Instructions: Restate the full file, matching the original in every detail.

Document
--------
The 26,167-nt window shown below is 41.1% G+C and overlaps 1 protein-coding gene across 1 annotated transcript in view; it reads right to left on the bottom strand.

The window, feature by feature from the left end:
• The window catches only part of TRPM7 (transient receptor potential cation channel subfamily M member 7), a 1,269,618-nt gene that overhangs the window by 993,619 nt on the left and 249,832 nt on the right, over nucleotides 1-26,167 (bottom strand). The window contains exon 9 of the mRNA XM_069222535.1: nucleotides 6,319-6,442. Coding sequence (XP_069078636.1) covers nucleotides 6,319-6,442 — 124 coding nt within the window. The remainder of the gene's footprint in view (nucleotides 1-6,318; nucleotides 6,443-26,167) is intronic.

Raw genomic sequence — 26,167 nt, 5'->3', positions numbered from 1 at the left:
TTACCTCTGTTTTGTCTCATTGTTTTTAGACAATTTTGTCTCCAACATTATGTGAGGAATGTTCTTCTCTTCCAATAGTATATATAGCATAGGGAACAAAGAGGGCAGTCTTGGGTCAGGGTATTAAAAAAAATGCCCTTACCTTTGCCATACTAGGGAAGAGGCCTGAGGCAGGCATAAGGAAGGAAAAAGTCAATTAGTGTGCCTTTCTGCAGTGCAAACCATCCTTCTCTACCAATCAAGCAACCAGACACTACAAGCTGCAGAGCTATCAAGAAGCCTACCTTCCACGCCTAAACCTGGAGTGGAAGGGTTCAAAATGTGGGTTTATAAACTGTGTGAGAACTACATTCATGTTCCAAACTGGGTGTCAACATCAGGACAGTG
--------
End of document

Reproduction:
The 26,167-nt window shown below is 41.1% G+C and overlaps 1 protein-coding gene across 1 annotated transcript in view; it reads right to left on the bottom strand.

The window, feature by feature from the left end:
• The window catches only part of TRPM7 (transient receptor potential cation channel subfamily M member 7), a 1,269,618-nt gene that overhangs the window by 993,619 nt on the left and 249,832 nt on the right, over nucleotides 1-26,167 (bottom strand). The window contains exon 9 of the mRNA XM_069222535.1: nucleotides 6,319-6,442. Coding sequence (XP_069078636.1) covers nucleotides 6,319-6,442 — 124 coding nt within the window. The remainder of the gene's footprint in view (nucleotides 1-6,318; nucleotides 6,443-26,167) is intronic.

Raw genomic sequence — 26,167 nt, 5'->3', positions numbered from 1 at the left:
TTACCTCTGTTTTGTCTCATTGTTTTTAGACAATTTTGTCTCCAACATTATGTGAGGAATGTTCTTCTCTTCCAATAGTATATATAGCATAGGGAACAAAGAGGGCAGTCTTGGGTCAGGGTATTAAAAAAAATGCCCTTACCTTTGCCATACTAGGGAAGAGGCCTGAGGCAGGCATAAGGAAGGAAAAAGTCAATTAGTGTGCCTTTCTGCAGTGCAAACCATCCTTCTCTACCAATCAAGCAACCAGACACTACAAGCTGCAGAGCTATCAAGAAGCCTACCTTCCACGCCTAAACCTGGAGTGGAAGGGTTCAAAATGTGGGTTTATAAACTGTGTGAGAACTACATTCATGTTCCAAACTGGGTGTCAACATCAGGACAGTG